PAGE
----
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White House Rejects Taleban Offer to Free Foreign Aid Workers - 2001-10-06


The Bush administration has rejected a Taleban offer to release eight foreign aid workers, if the United States stops making threats against the fundamentalist Islamist movement.

A White House official said today (Saturday) President Bush would not discuss a proposal made hours earlier by the Taleban foreign ministry. A Taleban statement said eight employees of the German-based relief agency Shelter Now would be released, if Washington stopped making threats against Afghanistan. The aid workers -- six women and two men from the United States, Australia and Germany -- are being tried on charges of trying to convert Muslims to Christianity. The workers deny the charges.

The White House official made clear the president will not negotiate the terms of an ultimatum issued following the September 11th attacks on the United States for the Taleban to surrender Saudi exile Osama bin Laden to face charges of terrorism. President Bush also demanded the Taleban shut down Mr. bin Laden's al-Qaida network, or face the consequences.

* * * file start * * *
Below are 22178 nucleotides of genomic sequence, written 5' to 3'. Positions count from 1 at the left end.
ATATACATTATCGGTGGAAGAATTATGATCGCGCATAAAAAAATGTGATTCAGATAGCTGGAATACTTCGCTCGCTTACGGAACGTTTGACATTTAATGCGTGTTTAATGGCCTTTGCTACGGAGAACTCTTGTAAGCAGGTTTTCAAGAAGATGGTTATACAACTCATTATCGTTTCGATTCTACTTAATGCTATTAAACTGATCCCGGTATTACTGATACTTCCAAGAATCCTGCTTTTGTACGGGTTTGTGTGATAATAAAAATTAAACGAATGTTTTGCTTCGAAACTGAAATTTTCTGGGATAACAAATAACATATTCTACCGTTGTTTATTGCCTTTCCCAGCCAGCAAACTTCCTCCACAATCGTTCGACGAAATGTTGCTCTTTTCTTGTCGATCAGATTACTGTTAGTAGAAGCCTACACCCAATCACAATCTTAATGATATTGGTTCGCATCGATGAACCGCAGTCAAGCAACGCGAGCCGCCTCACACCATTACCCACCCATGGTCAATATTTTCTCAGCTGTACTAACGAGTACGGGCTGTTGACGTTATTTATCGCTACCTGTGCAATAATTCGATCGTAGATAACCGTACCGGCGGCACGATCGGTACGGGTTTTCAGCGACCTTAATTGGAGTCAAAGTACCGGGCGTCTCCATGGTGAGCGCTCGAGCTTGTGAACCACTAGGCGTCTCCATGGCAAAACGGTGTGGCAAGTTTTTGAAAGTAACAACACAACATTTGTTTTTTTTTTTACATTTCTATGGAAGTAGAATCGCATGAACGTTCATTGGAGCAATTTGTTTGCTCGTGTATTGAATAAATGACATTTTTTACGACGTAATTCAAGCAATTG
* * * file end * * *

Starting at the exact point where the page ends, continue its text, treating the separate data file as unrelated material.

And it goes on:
In his Saturday radio address, President Bush warned the Taleban they were running out of time to turn over all terrorists in Afghanistan and to close their training camps and operations. Meanwhile, the Taleban has announced its spiritual leader Mullah Mohammad Omar has ordered the release of a British journalist who was detained late last month for entering Afghanistan illegally.

A Taleban spokesman said Yvonne Ridley will be freed by Sunday.

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